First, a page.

Author: Marni Bates
Publisher: Kensington Teen
Release date: December 27th 2011
Genre: Young Adult contemporary romance
My rating: 3 out of 5 starsMackenzie Wellesley has spent her life avoiding the spotlight. At Smith High, she's the awkward junior people only notice when they need help with homework. Until she sends a burly football player flying with her massive backpack and makes a disastrous - not to mention unwelcome - attempt at CPR. Before the day is out, the whole fiasco explodes on YouTube. And then the strangest thing happens. Suddenly, Mackenzie is an Internet sensation, with four million hits and counting. Sucked into a whirlwind of rock stars, paparazzi, and free designer clothes, she even catches the eye of the most popular guy at school. And that's when life gets really interesting...
I really don't know why I keep reading these books - I should know by now that younger YA just doesn't work for me anymore. The fact that me and Awkward didn't click isn't the book's fault; it's mine - typical high school stories might be fun for some readers, but I just don't want to be reading them anymore.
The set-up is the cliched high school setting, and the story is entirely predictable. We have the awkward geeky girl as the main character, her two best friends for comic relief, the bitchy popular girl, the popular and "nice" guy she's admired from afar forever, and the other guy she's never considered as a love interest. Right from the start, you can tell where each part of the story is heading. And I know it's my fault, because just from the description you know this story is going to be predictable and full of cliches, I am just so, so sick of this set-up and these stereotypical characters. I feel bad about it, but I couldn't really see past that throughout the book, which is why I never really got into it.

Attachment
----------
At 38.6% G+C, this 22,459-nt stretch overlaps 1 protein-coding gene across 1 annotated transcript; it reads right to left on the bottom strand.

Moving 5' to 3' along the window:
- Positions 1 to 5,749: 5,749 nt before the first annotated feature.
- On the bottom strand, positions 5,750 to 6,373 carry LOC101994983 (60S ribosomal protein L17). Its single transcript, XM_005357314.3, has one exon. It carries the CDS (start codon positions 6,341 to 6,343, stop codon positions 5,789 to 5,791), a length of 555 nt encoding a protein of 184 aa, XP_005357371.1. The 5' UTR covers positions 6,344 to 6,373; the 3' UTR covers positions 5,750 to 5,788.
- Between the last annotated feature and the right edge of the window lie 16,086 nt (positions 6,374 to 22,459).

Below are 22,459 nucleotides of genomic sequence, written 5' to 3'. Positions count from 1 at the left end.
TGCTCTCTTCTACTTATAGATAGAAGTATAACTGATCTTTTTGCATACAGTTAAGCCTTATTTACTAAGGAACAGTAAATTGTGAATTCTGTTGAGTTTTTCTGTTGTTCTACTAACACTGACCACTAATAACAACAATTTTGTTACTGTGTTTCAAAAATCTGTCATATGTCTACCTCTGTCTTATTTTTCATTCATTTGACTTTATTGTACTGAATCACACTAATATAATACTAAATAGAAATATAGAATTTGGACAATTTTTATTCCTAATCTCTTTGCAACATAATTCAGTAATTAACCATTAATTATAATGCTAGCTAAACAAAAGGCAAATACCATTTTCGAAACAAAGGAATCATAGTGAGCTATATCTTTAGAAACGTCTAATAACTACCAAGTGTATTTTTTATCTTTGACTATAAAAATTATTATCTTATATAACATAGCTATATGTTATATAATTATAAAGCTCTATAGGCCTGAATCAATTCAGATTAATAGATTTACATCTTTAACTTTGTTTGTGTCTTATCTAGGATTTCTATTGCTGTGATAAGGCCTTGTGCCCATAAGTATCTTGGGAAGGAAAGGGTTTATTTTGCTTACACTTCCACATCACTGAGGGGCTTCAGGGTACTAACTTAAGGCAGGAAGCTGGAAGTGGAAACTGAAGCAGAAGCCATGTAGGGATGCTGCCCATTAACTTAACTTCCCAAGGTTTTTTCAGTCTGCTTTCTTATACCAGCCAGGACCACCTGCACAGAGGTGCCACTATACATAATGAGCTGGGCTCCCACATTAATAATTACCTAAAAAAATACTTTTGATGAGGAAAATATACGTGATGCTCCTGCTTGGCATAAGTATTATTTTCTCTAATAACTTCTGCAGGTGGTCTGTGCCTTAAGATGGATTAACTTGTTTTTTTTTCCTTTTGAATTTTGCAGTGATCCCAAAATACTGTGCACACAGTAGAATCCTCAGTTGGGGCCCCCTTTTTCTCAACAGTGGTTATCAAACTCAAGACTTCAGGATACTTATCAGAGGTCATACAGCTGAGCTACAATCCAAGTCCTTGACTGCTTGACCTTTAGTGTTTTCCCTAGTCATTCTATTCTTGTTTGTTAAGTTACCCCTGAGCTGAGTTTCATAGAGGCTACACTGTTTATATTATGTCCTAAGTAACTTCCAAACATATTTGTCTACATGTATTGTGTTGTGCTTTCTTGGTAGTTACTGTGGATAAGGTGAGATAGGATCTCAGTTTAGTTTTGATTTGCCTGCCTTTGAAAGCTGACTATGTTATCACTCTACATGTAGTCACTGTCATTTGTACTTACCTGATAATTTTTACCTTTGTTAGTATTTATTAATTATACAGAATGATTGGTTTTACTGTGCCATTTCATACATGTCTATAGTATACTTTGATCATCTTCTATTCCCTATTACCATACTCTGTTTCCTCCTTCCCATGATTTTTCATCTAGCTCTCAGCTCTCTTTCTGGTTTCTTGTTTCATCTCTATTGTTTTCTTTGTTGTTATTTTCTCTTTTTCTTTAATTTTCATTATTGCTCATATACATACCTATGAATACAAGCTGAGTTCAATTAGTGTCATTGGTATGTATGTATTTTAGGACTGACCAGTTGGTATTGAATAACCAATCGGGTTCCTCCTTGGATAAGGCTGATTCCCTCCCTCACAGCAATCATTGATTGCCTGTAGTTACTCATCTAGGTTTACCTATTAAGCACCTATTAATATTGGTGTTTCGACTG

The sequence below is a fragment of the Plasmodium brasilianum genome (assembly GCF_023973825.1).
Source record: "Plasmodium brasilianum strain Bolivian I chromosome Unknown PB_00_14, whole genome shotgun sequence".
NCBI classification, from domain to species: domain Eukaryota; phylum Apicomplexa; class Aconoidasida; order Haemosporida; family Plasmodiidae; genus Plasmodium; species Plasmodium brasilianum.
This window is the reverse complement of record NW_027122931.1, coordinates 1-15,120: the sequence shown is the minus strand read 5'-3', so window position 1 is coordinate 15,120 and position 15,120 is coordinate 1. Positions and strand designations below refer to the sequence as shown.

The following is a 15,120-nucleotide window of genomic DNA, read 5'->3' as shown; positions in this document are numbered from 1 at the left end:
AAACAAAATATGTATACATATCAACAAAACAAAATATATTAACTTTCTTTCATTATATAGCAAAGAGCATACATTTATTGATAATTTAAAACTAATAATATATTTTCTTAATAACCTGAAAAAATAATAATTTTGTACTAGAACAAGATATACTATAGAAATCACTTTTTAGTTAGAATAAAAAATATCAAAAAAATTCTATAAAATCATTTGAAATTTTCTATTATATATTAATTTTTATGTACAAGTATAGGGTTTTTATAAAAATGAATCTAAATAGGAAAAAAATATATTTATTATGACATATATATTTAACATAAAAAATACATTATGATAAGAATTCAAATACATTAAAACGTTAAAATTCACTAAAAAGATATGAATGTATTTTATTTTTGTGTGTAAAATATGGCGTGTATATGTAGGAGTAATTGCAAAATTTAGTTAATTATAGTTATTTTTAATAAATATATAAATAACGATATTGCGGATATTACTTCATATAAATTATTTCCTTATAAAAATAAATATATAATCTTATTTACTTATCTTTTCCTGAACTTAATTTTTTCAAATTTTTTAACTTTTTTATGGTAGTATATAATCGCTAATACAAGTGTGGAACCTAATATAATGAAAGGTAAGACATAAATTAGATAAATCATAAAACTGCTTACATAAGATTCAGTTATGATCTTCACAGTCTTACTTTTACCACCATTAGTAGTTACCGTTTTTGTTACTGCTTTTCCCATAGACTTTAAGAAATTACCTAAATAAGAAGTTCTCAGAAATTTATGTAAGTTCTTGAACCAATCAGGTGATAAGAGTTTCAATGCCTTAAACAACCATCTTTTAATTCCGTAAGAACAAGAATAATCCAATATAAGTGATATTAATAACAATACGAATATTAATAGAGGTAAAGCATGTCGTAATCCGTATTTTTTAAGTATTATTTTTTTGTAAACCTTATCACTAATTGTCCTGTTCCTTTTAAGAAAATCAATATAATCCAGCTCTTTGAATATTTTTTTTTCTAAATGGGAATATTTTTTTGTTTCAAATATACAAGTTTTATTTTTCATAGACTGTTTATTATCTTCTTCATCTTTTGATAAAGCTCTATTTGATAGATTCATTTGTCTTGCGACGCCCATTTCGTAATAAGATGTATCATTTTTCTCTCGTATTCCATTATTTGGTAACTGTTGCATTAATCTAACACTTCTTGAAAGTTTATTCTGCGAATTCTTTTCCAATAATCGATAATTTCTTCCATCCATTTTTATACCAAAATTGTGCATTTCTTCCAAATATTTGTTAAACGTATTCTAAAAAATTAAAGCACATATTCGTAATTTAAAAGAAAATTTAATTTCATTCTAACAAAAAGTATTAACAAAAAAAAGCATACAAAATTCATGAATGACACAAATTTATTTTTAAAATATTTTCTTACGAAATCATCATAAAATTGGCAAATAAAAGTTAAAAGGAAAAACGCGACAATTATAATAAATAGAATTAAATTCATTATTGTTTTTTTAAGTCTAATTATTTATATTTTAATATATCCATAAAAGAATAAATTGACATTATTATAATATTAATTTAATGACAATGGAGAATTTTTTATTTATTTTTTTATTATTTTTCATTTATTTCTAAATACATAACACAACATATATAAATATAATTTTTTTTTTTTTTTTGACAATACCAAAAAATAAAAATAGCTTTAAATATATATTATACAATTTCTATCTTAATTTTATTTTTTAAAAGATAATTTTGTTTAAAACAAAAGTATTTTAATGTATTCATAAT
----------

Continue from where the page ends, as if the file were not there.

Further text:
That being said, there were definitely parts of the story that were entertaining. The whole idea is so out-there and crazy that you can't help but be intrigued. Especially the stuff relating to Mackenzie's new-found fame, the scenes with paparazzi, interviews, rock stars, etc., are very entertaining, and that's what kept me turning the pages.
Really, the problem here is the age thing: Awkward is geared towards younger YA. The tone is too melodramatic and teenager-y for me, and the cliched characters and predictable story made it hard for me to like this novel, but it's a quick, entertaining read that could be a good match for the younger set of YA readers.